Art of war - Exhibit offers views of 9/11, Iraq
By Cara O'Brien
A common visual thread ties the artists in a new exhibit at the Fort Collins Museum of Contemporary Art. From the horizon of each painting rises a luminous figure: a golden mosque, a grief-ravaged Iraqi woman, a winged spirit, a sunrise.
“In this life: Reflections on War and Politics” paints a portrait both stark and lovely of a world upheaved. The white space of the gallery holds just a relatively few paintings from three artists — Kumiko McKee, Felipe Echevarria and Miguel Tio — each with their own message about the Sept. 11, 2001 attacks, the war in Iraq or war in general.
Each painting is framed in metal, meant to resemble the metal girders that protruded from the wreckage of the World Trade Center like the legs of dead steel spiders.
“People in Iraq feel lost,” McKee said. “People in the States have no solution now.”
McKee’s paintings are awash in symbolism. In her first, “Power on the Earth,” standing guard at the entrance to the exhibit, a figure wearing blue work clothes and a scarf on his head stands proud under an American flag.
The figure could be Soviet propaganda or a World War II “I want you” poster, but a closer look shows newspaper clippings bleeding through the stars; reveals a veiny network of branches rooting in the stripes.
“It’s kind of like cracking, it’s getting weak,” McKee said. “America is holding the influence over so many countries, nobody denies that, whether the economy is good or bad.”
In another painting, the skull and crossbones symbol of the Skull and Bones Society pulls on the collar of a downtrodden President George W. Bush. Osama Bin Laden and two U.S. soldiers look out from the same painting.
Soldiers seem to speak to McKee, a Japanese native, uprooted to the west by her husband, Craig McKee.
“Some people think Americans are murderers, but that’s not true. Sometimes soldiers don’t have a choice,” McKee said. “American soldiers are also a victim of this war.”
Echevarria’s work in this show also depicts war. But his paintings have no people.
Instead he focuses on the visual dichotomies of war: a clear blue sky raining bombs; a sunrise looming over a crumbling city; smoke obscuring the sky behind a golden-domed mosque.
“I like to have the beauty and horror of war all in one instant,” Echevarria said.
“Even after the smoke disappears,” he added, “the hope and the beautiful is always there.”
He said he likes to imagine himself a visitor on this planet, an objective observer of the colors and the shapes without knowledge of their meaning.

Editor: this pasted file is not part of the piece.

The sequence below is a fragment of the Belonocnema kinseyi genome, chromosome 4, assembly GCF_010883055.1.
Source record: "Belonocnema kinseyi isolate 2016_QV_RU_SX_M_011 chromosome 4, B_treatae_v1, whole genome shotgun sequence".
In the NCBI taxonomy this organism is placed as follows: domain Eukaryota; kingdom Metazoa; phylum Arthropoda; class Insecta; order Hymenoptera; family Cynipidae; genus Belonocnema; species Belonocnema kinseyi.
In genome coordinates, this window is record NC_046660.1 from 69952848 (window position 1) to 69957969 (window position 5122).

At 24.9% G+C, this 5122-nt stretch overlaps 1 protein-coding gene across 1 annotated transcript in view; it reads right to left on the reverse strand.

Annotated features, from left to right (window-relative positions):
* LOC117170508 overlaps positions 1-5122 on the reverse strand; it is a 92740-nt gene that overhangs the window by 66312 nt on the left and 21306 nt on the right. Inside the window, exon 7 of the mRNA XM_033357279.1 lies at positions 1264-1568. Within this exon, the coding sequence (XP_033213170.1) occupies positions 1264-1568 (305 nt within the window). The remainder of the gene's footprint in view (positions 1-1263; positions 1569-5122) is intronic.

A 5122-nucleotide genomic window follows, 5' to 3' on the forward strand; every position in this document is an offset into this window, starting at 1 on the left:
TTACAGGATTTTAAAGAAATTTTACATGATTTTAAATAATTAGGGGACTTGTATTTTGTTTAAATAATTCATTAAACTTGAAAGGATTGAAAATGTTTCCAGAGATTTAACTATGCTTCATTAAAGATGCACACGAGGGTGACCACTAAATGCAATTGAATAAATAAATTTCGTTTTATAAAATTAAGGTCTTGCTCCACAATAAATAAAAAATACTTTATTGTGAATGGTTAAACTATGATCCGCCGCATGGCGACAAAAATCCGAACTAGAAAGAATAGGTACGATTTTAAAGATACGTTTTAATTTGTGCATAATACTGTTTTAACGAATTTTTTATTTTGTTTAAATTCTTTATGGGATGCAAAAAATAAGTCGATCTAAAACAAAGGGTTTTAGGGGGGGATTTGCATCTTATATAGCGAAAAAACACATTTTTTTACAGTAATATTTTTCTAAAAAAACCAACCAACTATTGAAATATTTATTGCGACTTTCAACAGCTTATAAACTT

Miguel Tio’s paintings, on the other hand, swell with meaning.
His first painting in the exhibit, “8:30 a.m.,” shows angels gathering around the World Trade Center towers, still intact. The tension in this painting is breathtaking and startling.
The color is muted, like watching film, but the figures are three-dimensional, fairly climbing out of the painting.
But Tio’s paintings come back inexorably to peace. Seeing “8:30 a.m.” one is comforted, thinking maybe the wingless souls who fell from the towers were not alone. And in his last painting in the show, “Peace, peace, peace,” nude figures actually glow purple, assembled peacefully, surreally in the frame.
Tio, from New York City, was unable to paint for months after the attacks on Sept. 11. And now that he can paint, he chooses to focus on the sacred and the soulful, rather than the violent or the political.
The kaleidoscope of views in this show manages jarring and soothing simultaneously. And the images presented, while sometimes politicized, are also universal, leaving their meanings to the viewer. Visitors might find themselves inspired or disgusted, they could walk away hopeful or helpless.
In one painting, tucked away in the middle of the gallery, an ambiguous face, neither Iraqi nor Caucasian, male nor female gazes sorrowfully at a sepia sky.
And looking at it, one realizes, that figure could be anyone.
“In this life: Reflections on War and Politics”
What: A new show at the Fort Collins Museum of Contemporary Art
When: Opening reception 6-9 p.m. Friday, Oct. 5. Gallery talk with the artists 1 p.m. Saturday, Oct. 6. The show continues through Dec. 8
Museum hours: 10 a.m.-6 p.m. Tuesday-Friday, noon-5 p.m. Saturday.
Where: Fort Collins Museum of Contemporary Art, 201 S. College Ave., Fort Collins, 482-2787.
How much: $2 for adults, free for children under 18 and students